As you may remember, I am a recent convert to the Greater Good and only started playing Tau a couple of years ago. So it was only a couple of months ago that I picked up a copy of the 3rd Edition Tau codex for the first time and I was interested to see that the Piranha was not included. Sometime between the 3rd and 4th Editions, the Research & Development department added a fast skimmer to the arsenal. One of my other hobbies is that I am a huge airplane nut, especially military aircraft. An interesting aspect of military aircraft development is how often things go wrong, or a particular design feature doesn't work. Very often, the first design of an aircraft bears no resemblance to the finished product. For example:
...eventually led to the V-22 Osprey
And somehow these ideas...
...led to the Harrier
It seemed only logical to me that there was a similar process during the development of the Piranha and I started to seriously wonder about what that might have looked like. The designers probably started with what they knew (the tried and tested Devilfish chassis) and worked on various prototypes before arriving at the end design. What about those in-between steps? The flawed designs, the ones that just didn't perform as needed? So, without further ado, I present to you the...EX-30 Pilotfish
Since my goal was to portray a vehicle in the middle of the design process, I started by filling all the gaps and lines. This is a plain and simple design, nothing fancy, just there to prove the concept works.
This picture shows the test-fill with the "fake fingernail" acrylic material.
Next, as I was trying to make this look like a Devilfish as much as possible, I cut the engines down to a similar ratio. I took the middle section out and glued the front and back parts together. The middle section will make an appearance later.
I can just imagine the test pilots complaining about how under-powered the Pilotfish is, and how much it would benefit from an afterburner.
Next, I trimmed the wings down so that they would fit flush against the fuselage, and also the tail section to make the new back fit easier. I intended to use the "tail lights" on the finished version, but I lost motivation towards the end of the project and gave up on the idea.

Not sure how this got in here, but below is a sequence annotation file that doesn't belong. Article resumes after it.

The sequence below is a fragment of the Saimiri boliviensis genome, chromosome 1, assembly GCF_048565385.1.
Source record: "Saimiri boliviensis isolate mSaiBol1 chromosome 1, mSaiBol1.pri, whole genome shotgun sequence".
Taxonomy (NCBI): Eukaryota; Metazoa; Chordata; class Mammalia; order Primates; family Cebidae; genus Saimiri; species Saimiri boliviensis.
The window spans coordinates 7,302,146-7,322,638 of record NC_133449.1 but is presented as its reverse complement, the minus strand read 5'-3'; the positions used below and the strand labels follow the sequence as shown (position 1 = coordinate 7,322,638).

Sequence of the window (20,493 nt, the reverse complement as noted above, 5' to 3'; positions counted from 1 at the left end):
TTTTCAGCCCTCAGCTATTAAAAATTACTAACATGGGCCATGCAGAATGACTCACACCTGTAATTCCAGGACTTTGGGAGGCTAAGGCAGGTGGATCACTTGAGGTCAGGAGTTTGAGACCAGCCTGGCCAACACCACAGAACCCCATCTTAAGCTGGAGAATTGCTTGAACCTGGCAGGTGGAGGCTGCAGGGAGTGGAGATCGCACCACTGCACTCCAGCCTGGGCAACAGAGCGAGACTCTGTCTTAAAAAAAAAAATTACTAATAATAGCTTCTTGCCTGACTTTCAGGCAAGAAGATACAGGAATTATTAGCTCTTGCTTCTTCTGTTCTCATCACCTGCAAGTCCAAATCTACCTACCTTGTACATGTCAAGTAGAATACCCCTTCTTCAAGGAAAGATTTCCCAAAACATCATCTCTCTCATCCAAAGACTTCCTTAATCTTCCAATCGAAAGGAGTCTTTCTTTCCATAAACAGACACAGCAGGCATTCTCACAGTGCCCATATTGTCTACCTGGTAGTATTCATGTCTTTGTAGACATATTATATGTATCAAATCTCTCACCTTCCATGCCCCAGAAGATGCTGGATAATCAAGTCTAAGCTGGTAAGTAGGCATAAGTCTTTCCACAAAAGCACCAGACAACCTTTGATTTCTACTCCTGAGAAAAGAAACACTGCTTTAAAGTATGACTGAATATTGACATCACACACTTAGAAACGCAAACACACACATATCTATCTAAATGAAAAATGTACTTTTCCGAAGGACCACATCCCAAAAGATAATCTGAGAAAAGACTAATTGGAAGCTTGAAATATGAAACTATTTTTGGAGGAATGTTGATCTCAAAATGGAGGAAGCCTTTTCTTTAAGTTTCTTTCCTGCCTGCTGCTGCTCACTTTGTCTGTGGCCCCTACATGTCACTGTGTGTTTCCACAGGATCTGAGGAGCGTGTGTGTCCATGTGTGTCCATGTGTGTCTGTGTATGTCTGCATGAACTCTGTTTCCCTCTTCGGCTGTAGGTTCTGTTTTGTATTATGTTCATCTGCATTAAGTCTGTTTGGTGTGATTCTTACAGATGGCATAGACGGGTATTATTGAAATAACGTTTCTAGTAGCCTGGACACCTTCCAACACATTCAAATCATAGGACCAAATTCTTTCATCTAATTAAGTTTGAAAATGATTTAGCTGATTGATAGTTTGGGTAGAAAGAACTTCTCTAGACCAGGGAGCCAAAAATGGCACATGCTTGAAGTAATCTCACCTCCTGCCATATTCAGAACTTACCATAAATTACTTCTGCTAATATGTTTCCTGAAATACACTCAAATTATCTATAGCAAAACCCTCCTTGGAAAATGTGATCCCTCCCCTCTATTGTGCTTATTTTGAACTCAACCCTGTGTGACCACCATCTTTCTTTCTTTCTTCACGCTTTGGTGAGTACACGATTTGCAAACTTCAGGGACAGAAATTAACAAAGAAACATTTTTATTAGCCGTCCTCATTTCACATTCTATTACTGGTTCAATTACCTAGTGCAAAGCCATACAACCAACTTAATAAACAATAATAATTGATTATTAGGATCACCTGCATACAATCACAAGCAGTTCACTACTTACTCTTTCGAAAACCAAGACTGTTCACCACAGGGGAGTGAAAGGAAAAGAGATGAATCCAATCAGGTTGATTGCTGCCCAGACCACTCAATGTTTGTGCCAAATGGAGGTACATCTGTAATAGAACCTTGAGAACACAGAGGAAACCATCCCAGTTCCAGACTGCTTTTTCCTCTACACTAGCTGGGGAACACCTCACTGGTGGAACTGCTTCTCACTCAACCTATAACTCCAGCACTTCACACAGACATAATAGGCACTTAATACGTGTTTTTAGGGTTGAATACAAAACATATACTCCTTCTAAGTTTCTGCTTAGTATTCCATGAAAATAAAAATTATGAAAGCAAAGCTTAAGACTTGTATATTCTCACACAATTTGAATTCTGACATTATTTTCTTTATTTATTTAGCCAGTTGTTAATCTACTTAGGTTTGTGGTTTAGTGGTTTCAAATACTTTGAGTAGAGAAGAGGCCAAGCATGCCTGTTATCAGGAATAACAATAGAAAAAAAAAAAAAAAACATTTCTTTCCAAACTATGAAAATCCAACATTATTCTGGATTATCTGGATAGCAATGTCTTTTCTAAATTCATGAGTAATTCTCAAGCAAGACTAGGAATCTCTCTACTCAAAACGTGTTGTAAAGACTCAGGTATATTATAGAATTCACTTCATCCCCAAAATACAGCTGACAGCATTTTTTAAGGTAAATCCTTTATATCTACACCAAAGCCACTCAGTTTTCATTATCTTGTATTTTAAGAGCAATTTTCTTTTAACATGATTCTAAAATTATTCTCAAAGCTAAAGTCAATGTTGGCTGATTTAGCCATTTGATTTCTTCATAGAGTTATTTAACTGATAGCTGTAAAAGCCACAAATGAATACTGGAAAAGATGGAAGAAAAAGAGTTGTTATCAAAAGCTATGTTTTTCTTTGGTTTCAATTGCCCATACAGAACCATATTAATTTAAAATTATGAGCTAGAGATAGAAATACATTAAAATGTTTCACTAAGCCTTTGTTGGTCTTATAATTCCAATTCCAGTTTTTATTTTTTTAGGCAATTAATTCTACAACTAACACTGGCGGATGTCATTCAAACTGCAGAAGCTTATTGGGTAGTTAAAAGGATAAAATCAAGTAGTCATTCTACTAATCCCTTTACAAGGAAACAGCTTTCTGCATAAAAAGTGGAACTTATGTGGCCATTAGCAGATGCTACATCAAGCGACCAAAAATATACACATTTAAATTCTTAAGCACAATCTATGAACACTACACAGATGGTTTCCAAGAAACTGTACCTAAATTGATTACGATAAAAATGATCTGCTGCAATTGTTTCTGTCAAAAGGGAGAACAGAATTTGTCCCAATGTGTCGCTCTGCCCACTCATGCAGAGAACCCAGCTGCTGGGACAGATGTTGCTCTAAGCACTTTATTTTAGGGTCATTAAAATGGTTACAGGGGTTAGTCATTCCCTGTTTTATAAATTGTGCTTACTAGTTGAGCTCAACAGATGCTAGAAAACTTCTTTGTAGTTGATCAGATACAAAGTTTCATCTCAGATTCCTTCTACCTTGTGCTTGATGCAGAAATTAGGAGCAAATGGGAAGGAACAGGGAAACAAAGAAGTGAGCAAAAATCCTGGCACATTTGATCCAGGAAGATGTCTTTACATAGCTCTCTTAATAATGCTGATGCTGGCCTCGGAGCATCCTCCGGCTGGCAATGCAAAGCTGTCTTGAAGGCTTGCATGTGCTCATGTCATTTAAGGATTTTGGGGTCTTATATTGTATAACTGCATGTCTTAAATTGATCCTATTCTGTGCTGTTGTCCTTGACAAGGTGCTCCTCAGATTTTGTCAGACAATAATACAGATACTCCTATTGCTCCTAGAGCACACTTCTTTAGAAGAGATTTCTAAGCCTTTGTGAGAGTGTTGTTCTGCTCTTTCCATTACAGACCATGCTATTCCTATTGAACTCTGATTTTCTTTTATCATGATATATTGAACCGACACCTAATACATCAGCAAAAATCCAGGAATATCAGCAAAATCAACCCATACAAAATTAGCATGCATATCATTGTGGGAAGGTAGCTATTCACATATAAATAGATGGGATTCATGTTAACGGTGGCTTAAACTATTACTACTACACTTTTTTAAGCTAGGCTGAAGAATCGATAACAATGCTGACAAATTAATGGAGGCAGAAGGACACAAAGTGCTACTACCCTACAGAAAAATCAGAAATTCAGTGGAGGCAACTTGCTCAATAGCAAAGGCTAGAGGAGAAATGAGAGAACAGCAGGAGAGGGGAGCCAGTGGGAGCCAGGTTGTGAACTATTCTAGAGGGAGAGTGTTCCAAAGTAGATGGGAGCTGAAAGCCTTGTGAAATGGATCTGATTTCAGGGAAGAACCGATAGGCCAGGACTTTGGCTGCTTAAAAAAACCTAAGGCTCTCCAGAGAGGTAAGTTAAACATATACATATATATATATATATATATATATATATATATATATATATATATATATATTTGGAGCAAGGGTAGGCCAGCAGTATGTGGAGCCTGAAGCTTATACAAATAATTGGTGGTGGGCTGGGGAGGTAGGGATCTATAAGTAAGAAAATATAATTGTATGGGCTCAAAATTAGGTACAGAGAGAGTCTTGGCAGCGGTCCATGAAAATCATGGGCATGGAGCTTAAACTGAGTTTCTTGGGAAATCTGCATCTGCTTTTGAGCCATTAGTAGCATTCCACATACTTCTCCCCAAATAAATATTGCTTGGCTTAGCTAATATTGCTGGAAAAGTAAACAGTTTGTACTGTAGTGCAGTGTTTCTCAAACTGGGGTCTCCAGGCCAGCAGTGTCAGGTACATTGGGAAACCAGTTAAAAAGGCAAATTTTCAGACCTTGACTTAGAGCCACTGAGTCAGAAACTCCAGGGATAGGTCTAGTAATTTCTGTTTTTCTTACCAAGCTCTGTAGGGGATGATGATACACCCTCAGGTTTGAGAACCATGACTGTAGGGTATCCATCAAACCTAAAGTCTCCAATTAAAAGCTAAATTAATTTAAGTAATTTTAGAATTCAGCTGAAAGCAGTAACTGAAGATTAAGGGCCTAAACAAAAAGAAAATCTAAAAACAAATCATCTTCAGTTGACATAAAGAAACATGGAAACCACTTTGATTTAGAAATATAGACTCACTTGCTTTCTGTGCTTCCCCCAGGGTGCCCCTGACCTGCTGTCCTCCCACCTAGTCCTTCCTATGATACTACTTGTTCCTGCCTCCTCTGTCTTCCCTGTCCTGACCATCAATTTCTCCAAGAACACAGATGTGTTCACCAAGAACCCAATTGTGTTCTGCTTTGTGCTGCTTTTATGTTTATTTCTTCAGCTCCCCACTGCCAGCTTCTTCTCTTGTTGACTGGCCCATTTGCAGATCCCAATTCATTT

I used plasticard to build out the body, so I wouldn't have to model the entire thing out of Green Stuff. It saved on weight, and made the flat surfaces easier to create. This plasticard is in the form of a basic "FOR SALE" sign that I picked up at the dollar store. $1 for a sheet about 40cm x 60cm isn't bad in my opinion.
One thing that bugs me about the Piranha model is that if you want to do any gap filling on the fuselage, you have to complete the cockpit first, then cover it up to fill and prime the outside.
Unfortunately, I really don't have the concept of "WIP photos" secure in my brain, so I don't have any pictures of the thin layer of green stuff I put over the plasticard. In the last photo above, you can kind of see it around the back and sides, but the next photo I have is with the base coat in place.
One thing I can say about the fuselage is that it took A LOT of sanding to get it to its current shape, and even then there are nicks and holes everywhere. I got very, very tired of sanding and very, very tired of looking at Fortress Gray. The constant sanding by hand is what killed my motivation for this project. I really need to invest in a small orbital sander.
This is the last WIP photo I have, but from there it's pretty much just painting.
To mount the engines, I cut up the body of a Sharpie marker (a nice cylindrical shape) and filled the gap with acrylic.
I made a sensor package from the center section of the engine that I cut out and turned upside-down.
Some engine details. Stupid gaps and not being sanded enough! Gah.
The nose-turret is magnetized, allowing for a range of weapons to be added.
Project Manager's note: "Several of the Shas'La fitted a fusion blaster to the nose turret while yelling 'More power!'. They then made a pumping motion in the air with their fists and made a grunting noise (ref: possible Kroot hunting call?). Upon firing the fusion blaster the first time, it predictably blew out every power conduit on the vehicle. The possibilities raised by fitting an anti-armor weapon to a fast skimmer are intriguing though. Perhaps larger engines and a more robust power distribution system are warranted."
So, there you have it. A flawed and under-powered Piranha. I do wish that I would not have gotten so frustrated with the sanding and been able to give this the love that it needed. But I have been known to have a short attention spa...SQUIRREL!